Scrutinising energy use and cutting waste have not only delivered Hamilton firm Millennium Plastics more than $100,000 in savings but the Environmental and Energy Achievement award at the 2016 New Zealand Plastics Industry Design Awards hosted by Plastics New Zealand.

A brand new factory commissioned in 2000 gave Millennium Plastics the high tech edge but an energy audit less than a decade later showed it could up its efficiency game.

The company, which manufactures specialist injection-moulded components for use in human and animal health products, put in state of the art equipment when it opened its Hamilton plant.

It was a 2009 energy audit, provided by Energy NZ Ltd with support from industry body Plastics NZ and the Energy Efficiency and Conservation Authority (EECA), which highlighted just how far manufacturing technology had come since the factory doors first opened.

The company was told it could save 14 per cent - or more than $25,000 a year - on its energy bills.

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The auditors identified more than a dozen opportunities where the company could make energy cuts, with the big wins to come from repairing compressed air leaks, installing timers on air conditioning units, fine-tuning cooling water systems, insulating injection moulding machine barrels and changing the lighting throughout the plant.

Millennium's technical director Ray Pryor says to turn the plan into action you need an energy champion - a role he put his hand up for.

"I'd been there since day one and it felt like I was spending my own money when you pay the energy bill."

With the audit ranking the energy savings options from easiest to hardest, Pryor and his colleagues set to work.

"You get the low hanging fruit quite quickly but then there is an investment required to achieve others.

"Out of a list of 13 areas it took us a year to do 11 of them, so we got stuck in to it really.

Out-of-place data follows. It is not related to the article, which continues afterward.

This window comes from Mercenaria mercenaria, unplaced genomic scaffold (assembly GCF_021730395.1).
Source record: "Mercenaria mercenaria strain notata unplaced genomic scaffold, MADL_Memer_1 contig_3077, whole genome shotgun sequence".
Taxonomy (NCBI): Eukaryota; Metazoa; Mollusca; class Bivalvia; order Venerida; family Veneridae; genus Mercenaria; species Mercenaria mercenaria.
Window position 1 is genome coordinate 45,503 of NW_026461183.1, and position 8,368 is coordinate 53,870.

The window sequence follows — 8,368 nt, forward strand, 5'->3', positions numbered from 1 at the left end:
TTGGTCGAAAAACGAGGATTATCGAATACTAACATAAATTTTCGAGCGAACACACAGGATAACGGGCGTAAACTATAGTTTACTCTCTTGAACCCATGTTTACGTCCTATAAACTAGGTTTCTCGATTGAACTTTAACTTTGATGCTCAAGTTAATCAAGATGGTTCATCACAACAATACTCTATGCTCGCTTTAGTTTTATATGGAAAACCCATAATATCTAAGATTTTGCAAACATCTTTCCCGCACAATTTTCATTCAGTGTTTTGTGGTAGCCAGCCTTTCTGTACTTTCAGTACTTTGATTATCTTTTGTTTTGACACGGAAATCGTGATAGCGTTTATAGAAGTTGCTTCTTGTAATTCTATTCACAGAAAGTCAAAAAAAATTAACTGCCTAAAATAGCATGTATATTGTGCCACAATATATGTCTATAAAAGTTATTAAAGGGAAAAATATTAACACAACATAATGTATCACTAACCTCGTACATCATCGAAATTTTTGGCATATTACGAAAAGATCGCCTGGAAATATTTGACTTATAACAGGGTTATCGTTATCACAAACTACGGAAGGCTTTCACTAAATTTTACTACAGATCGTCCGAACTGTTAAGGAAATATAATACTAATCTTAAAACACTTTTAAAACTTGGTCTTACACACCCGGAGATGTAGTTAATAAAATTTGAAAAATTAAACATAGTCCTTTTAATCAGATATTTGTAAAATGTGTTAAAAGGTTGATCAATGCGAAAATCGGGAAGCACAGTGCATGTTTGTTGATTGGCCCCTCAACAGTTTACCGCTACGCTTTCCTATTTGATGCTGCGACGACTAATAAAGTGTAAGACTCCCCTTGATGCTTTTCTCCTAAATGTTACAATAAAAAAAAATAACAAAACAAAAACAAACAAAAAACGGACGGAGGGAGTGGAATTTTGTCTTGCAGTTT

"The intention was: we'd invested in an audit; we wanted to see a return out of that effort."

While there were no big surprises to come out of the audit, says Pryor, it helped the business refine its game across a number of areas to create worthwhile savings.

"One area that required quite a big investment but was probably the biggest gain was to change the lighting in the moulding shop," he says.

The controlled environment, windowless area runs 24 hours a day, five days a week and needs high-quality lighting throughout.

"It was probably a three year pay back but still very worthwhile," says Pryor.

On top of energy savings, Millennium Plastics has been rewarded with industry recognition, taking out the EECA-sponsored environmental and energy achievement category in the 2016 New Zealand Plastics Industry Design Awards hosted by Plastics New Zealand last month.

The Design Awards, which have been running since 1952, recognise the best in innovation, business excellence and export potential across 20 categories.

The Supreme Award went this year to Methven for its Aurajet A10 twin shower system.
Plastics NZ environmental projects manager Simon Wilkinson says each of the award's categories has an environmental weighting built in but the environmental and energy category seeks to recognise companies that have gone a step beyond what others in the industry are doing.

"Where some companies might have cherry-picked initiatives and do just the simple things or things that have a low cost, Millennium really worked their way through a whole series of actions that eventually led to them adopting almost all of what was recommended to them."